Arabesque Evokes Art and History in Akko’s Old City

The ancient city of Akko (a.k.a., Acre), a Mediterranean port since the days of the Phoenicians, has witnessed some of the greatest dramas in world history: conquered by Alexander the Great and Cleopatra, it was the Crusader capital in the Holy Land, was almost captured by Napoleon, and played a starring role in the movie Exodus. Much of this pageantry comes to life today in the well preserved Old City, which is also home to a stunning new boutique hotel, Arabesque, an Arts and Residency Center.

Arabesque is the brainchild of American-born Israeli Evan Fallenberg, an author who envisions hosting writers-in-residence in the space that he has lovingly fashioned out of  former ruin. Meanwhile, he and his son operate the restored property as a boutique hotel, whose architectural setting has been the subject of profile in the New York Times and is a stop on some itineraries of local tour guides.

The hotel is reached by traversing narrow pedestrian alleyways on foot. Navigating picturesque arches on the way sets the stage for the Arabesque theme that has been carried through the phases of the hotel’s construction and decoration.

From the entrance, one descends into a lobby — a.k.a. The Great Room — dominated by a large conference table, which doubles as the dining room table where the daily complimentary breakfast is served. Breakfasts, which are prepared in the open kitchen, are also likely to feature traditional Arabic treats from local bakeries and confectioners.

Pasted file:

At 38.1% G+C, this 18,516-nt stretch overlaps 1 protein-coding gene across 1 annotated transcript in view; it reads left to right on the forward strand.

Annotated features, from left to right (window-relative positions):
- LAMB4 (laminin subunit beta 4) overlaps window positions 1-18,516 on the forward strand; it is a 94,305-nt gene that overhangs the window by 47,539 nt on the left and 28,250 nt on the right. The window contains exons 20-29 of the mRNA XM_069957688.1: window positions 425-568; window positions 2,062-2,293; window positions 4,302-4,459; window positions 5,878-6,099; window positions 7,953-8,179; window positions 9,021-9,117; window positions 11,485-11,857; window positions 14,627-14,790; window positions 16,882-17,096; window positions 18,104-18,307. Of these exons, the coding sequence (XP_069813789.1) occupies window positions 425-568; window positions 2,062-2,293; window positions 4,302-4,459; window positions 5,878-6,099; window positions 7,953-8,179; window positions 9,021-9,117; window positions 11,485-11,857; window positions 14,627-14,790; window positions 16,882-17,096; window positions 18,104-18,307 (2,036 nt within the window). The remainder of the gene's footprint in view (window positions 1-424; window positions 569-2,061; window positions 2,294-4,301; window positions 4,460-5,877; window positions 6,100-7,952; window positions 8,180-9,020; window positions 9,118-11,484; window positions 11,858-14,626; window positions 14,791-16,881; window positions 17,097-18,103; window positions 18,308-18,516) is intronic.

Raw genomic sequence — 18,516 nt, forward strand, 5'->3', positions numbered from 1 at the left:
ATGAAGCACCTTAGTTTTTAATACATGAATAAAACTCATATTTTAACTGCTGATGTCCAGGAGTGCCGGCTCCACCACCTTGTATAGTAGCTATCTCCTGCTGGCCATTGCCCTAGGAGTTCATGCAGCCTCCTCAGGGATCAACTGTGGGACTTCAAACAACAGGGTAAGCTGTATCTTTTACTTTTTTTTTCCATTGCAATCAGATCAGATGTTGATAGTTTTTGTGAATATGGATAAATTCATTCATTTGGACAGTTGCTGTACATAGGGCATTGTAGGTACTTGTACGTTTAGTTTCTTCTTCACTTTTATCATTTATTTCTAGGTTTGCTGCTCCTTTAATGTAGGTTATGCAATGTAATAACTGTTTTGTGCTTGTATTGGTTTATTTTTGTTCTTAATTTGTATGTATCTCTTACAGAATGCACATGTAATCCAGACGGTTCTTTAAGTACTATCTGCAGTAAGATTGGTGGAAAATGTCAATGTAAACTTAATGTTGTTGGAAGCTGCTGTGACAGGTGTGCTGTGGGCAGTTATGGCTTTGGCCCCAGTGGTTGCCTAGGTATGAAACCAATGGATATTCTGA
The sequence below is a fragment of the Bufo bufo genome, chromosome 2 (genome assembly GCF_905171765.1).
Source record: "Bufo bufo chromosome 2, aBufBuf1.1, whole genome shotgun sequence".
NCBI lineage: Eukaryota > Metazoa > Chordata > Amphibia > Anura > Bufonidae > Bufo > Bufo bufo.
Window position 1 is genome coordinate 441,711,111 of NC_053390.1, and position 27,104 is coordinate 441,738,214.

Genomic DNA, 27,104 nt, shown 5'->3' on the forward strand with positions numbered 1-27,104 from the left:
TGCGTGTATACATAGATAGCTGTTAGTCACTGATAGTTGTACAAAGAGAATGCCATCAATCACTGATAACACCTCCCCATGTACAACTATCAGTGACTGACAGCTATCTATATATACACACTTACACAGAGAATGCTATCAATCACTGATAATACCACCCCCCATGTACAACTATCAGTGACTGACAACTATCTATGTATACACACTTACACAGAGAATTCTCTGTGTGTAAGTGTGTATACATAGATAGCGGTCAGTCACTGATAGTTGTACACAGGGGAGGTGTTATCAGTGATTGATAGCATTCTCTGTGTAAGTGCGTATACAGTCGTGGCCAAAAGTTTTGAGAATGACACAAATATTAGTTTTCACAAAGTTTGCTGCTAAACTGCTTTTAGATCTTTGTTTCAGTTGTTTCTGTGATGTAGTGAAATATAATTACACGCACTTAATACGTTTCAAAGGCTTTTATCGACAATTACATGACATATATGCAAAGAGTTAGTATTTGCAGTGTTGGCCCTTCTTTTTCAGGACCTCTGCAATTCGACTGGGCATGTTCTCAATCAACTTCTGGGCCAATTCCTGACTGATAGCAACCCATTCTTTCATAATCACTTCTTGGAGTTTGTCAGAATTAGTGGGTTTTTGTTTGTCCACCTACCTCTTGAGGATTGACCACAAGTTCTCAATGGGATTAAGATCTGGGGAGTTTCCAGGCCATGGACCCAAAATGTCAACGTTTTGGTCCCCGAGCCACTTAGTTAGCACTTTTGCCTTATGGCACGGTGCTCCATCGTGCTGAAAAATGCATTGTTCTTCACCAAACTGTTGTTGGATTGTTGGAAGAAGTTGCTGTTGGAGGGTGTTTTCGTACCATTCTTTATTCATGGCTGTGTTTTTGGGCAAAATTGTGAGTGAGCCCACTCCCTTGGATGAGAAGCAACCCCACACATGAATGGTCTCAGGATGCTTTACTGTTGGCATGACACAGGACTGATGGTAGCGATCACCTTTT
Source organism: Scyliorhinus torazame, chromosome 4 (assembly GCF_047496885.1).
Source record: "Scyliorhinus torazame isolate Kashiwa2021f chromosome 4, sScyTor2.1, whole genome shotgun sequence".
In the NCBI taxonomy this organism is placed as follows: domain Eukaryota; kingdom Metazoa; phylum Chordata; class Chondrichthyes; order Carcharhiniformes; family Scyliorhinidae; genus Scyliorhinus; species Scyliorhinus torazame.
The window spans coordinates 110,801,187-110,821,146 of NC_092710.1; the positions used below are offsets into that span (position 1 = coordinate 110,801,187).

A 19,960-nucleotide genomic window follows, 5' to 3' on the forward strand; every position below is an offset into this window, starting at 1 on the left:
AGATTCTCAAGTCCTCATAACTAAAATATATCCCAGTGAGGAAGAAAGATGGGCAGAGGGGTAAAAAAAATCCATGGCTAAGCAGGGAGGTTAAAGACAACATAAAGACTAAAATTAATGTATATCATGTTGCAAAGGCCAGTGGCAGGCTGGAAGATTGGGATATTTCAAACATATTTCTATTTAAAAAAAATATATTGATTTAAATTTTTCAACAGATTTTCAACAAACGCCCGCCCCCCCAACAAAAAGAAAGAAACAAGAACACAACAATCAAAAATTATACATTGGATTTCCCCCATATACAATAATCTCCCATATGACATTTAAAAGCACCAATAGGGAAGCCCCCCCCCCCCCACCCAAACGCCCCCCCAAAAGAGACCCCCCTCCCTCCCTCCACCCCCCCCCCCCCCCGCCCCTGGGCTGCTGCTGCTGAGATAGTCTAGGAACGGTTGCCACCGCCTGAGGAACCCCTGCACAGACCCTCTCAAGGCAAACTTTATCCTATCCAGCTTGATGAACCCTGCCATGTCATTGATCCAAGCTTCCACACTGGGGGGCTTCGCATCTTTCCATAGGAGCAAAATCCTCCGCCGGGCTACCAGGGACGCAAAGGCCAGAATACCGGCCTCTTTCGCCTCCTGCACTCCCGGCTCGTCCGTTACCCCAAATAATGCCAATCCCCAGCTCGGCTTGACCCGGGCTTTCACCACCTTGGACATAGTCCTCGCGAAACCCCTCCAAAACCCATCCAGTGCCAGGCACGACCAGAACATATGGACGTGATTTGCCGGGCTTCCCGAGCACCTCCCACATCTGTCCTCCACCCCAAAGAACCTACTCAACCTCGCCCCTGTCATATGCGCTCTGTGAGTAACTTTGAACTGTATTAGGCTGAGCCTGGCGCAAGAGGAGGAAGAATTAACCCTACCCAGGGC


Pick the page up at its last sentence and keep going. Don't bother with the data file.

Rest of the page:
The impressive table calls attention to the museum-class wooden furniture — antique desks and wardrobes — procured by the hotel from a European estate sale. There are not many areas to furnish: besides the Great Room, and a pleasant courtyard, with a fountain, there are only three guest rooms.  

All three spacious guest rooms — the Vine Room, the Green Room and the Peacock Room — feature stone walls, vaulted ceilings, queen-size beds, sitting areas, and a kitchenette. The armoires contain slippers, but no robes. The en suite bathrooms have raindrop showerheads, even the very tiny ones that are slated to be enlarged this August. For the time being, the Peacock Room has the most comfortable bathroom.

The renovation planned for the summer will extend to the rooftop, where a gazebo will be built on the roof, the better to catch cooling summer breezes. Stay tuned to see if Arabesque’s free WiFi, which currently reaches throughout the property, scales the refurbished heights.  

Arabesque

Published rates: $165 to $235 per room per night.   

Text by Buzzy Gordon, who was a guest of Arabesque for purposes of review. Photos courtesy of Arabesque.

 

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